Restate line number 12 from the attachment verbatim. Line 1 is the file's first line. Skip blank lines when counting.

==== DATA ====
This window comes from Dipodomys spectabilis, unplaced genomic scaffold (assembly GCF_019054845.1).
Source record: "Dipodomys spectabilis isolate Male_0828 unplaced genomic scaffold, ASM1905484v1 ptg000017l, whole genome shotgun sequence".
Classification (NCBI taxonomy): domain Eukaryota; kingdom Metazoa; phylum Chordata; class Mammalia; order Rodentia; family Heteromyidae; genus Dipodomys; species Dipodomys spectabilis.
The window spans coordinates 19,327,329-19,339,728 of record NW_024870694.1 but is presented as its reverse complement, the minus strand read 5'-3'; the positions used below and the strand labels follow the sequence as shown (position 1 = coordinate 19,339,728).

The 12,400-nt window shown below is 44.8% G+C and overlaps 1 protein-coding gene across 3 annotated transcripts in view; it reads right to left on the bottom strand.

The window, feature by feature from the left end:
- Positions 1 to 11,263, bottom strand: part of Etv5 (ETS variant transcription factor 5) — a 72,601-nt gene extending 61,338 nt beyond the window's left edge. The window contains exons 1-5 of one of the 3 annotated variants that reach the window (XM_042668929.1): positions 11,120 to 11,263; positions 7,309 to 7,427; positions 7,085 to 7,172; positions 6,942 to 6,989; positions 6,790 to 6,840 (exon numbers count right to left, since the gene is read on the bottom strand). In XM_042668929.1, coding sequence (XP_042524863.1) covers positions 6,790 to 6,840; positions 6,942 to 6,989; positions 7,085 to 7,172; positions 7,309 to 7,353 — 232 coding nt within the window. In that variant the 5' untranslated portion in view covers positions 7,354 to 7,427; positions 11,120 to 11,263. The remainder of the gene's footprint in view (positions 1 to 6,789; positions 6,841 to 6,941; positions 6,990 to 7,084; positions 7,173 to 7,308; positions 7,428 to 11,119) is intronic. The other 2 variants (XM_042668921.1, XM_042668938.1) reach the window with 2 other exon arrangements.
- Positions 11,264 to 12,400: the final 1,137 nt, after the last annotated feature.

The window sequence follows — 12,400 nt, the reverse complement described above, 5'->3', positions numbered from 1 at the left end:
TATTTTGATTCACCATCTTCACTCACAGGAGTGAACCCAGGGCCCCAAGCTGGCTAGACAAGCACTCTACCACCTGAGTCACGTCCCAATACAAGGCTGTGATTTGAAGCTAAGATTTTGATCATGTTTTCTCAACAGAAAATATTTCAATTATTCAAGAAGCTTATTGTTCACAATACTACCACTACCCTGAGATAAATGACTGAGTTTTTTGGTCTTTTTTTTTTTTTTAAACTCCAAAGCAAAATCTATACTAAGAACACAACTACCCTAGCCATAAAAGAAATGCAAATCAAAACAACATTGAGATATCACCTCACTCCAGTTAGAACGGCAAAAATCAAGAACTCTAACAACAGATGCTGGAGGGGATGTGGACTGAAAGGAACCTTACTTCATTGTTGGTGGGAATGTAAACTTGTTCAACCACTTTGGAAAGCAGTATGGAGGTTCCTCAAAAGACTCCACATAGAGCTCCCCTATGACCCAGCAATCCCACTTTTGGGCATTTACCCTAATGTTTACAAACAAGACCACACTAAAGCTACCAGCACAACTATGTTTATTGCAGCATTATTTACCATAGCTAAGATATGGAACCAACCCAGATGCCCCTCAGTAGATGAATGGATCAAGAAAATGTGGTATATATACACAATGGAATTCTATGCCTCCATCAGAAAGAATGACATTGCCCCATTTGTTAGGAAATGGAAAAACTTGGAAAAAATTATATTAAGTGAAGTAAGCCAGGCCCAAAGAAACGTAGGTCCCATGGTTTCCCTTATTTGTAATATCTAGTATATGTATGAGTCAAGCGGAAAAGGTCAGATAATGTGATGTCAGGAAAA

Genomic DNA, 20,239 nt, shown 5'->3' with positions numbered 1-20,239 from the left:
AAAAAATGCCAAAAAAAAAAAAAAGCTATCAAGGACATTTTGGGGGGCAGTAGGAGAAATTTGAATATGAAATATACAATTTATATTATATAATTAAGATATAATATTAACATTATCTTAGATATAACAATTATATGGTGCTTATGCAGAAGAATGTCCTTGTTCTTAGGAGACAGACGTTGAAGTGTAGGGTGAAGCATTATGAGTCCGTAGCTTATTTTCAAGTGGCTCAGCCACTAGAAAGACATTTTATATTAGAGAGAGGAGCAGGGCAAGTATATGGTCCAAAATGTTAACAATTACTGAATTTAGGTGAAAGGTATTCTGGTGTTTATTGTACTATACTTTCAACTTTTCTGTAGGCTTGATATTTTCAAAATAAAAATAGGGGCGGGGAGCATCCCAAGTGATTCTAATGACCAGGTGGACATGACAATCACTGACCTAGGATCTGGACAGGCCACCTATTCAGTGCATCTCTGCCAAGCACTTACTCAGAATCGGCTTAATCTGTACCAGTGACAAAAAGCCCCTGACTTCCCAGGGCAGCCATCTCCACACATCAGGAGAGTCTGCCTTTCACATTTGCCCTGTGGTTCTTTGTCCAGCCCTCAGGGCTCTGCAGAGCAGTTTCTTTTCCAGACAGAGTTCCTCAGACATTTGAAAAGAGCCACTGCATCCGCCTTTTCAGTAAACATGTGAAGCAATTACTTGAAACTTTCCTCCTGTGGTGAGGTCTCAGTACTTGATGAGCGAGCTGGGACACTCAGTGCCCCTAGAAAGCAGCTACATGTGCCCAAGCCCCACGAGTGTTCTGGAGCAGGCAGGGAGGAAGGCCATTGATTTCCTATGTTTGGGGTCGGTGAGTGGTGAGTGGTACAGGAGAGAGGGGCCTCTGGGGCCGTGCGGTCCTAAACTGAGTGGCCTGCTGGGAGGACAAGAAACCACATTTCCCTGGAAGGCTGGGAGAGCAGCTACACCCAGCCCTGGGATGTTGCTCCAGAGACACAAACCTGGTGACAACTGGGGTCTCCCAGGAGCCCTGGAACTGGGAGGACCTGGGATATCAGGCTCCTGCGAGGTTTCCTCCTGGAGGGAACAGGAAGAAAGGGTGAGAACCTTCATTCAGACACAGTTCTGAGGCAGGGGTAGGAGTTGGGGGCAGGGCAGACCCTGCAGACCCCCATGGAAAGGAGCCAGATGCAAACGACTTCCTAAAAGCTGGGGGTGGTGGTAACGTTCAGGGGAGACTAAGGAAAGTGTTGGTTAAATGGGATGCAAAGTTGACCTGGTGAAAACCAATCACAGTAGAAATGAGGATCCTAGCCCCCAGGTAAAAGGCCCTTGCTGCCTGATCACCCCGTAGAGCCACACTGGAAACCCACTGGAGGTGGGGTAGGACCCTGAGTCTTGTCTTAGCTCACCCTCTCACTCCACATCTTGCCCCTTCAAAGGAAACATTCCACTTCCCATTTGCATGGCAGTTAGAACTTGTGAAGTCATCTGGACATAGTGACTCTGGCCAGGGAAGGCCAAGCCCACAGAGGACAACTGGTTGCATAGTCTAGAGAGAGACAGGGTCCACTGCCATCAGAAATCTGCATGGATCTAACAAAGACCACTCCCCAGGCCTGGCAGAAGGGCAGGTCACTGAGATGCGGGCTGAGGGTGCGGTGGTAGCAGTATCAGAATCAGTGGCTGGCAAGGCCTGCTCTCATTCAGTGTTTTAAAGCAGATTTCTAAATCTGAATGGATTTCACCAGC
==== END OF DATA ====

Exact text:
AAAAAATGCCAAAAAAAAAAAAAAGCTATCAAGGACATTTTGGGGGGCAGTAGGAGAAATTTGAATATGAAATATACAATTTATATTATATAATTAAGATATAATATTAACATTATCTTAGATATAACAATTATATGGTGCTTATGCAGAAGAATGTCCTTGTTCTTAGGAGACAGACGTTGAAGTGTAGGGTGAAGCATTATGAGTCCGTAGCTTATTTTCAAGTGGCTCAGCCACTAGAAAGACATTTTATATTAGAGAGAGGAGCAGGGCAAGTATATGGTCCAAAATGTTAACAATTACTGAATTTAGGTGAAAGGTATTCTGGTGTTTATTGTACTATACTTTCAACTTTTCTGTAGGCTTGATATTTTCAAAATAAAAATAGGGGCGGGGAGCATCCCAAGTGATTCTAATGACCAGGTGGACATGACAATCACTGACCTAGGATCTGGACAGGCCACCTATTCAGTGCATCTCTGCCAAGCACTTACTCAGAATCGGCTTAATCTGTACCAGTGACAAAAAGCCCCTGACTTCCCAGGGCAGCCATCTCCACACATCAGGAGAGTCTGCCTTTCACATTTGCCCTGTGGTTCTTTGTCCAGCCCTCAGGGCTCTGCAGAGCAGTTTCTTTTCCAGACAGAGTTCCTCAGACATTTGAAAAGAGCCACTGCATCCGCCTTTTCAGTAAACATGTGAAGCAATTACTTGAAACTTTCCTCCTGTGGTGAGGTCTCAGTACTTGATGAGCGAGCTGGGACACTCAGTGCCCCTAGAAAGCAGCTACATGTGCCCAAGCCCCACGAGTGTTCTGGAGCAGGCAGGGAGGAAGGCCATTGATTTCCTATGTTTGGGGTCGGTGAGTGGTGAGTGGTACAGGAGAGAGGGGCCTCTGGGGCCGTGCGGTCCTAAACTGAGTGGCCTGCTGGGAGGACAAGAAACCACATTTCCCTGGAAGGCTGGGAGAGCAGCTACACCCAGCCCTGGGATGTTGCTCCAGAGACACAAACCTGGTGACAACTGGGGTCTCCCAGGAGCCCTGGAACTGGGAGGACCTGGGATATCAGGCTCCTGCGAGGTTTCCTCCTGGAGGGAACAGGAAGAAAGGGTGAGAACCTTCATTCAGACACAGTTCTGAGGCAGGGGTAGGAGTTGGGGGCAGGGCAGACCCTGCAGACCCCCATGGAAAGGAGCCAGATGCAAACGACTTCCTAAAAGCTGGGGGTGGTGGTAACGTTCAGGGGAGACTAAGGAAAGTGTTGGTTAAATGGGATGCAAAGTTGACCTGGTGAAAACCAATCACAGTAGAAATGAGGATCCTAGCCCCCAGGTAAAAGGCCCTTGCTGCCTGATCACCCCGTAGAGCCACACTGGAAACCCACTGGAGGTGGGGTAGGACCCTGAGTCTTGTCTTAGCTCACCCTCTCACTCCACATCTTGCCCCTTCAAAGGAAACATTCCACTTCCCATTTGCATGGCAGTTAGAACTTGTGAAGTCATCTGGACATAGTGACTCTGGCCAGGGAAGGCCAAGCCCACAGAGGACAACTGGTTGCATAGTCTAGAGAGAGACAGGGTCCACTGCCATCAGAAATCTGCATGGATCTAACAAAGACCACTCCCCAGGCCTGGCAGAAGGGCAGGTCACTGAGATGCGGGCTGAGGGTGCGGTGGTAGCAGTATCAGAATCAGTGGCTGGCAAGGCCTGCTCTCATTCAGTGTTTTAAAGCAGATTTCTAAATCTGAATGGATTTCACCAGC